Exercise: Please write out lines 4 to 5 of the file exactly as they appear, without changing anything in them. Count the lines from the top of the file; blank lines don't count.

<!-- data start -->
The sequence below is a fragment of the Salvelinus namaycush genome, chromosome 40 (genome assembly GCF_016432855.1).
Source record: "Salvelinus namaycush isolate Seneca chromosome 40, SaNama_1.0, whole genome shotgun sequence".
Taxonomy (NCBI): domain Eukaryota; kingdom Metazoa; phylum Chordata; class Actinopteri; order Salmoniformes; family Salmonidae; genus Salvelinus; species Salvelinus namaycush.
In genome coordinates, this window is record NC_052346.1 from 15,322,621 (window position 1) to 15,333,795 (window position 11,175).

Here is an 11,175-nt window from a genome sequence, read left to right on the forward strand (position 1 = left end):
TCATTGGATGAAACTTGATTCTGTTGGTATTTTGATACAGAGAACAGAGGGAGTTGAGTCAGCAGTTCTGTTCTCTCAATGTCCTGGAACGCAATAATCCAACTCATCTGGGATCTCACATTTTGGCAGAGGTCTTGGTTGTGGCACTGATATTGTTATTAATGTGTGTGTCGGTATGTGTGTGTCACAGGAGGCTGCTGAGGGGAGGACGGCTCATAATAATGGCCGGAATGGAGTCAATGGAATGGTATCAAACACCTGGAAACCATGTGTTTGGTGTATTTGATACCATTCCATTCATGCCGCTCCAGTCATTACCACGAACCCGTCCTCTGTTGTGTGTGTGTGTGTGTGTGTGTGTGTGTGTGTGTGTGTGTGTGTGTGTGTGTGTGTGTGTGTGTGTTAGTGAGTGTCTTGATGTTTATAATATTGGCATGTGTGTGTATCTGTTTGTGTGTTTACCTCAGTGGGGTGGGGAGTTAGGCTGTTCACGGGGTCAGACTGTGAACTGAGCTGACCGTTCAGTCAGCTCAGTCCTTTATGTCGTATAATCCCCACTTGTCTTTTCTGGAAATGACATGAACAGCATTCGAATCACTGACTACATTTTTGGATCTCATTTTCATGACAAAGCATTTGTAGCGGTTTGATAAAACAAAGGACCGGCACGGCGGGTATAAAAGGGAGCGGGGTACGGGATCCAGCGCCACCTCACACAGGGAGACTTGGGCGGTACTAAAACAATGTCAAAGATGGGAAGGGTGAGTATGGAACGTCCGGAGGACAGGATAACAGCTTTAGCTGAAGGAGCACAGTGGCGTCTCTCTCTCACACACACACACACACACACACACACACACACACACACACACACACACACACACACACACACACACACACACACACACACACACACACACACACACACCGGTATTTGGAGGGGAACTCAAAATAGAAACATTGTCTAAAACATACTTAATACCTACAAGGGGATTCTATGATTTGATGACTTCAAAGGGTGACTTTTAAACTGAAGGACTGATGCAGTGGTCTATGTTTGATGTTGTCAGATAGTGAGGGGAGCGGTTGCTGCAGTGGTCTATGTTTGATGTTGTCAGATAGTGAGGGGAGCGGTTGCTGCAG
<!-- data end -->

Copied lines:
In genome coordinates, this window is record NC_052346.1 from 15,322,621 (window position 1) to 15,333,795 (window position 11,175).

Here is an 11,175-nt window from a genome sequence, read left to right on the forward strand (position 1 = left end):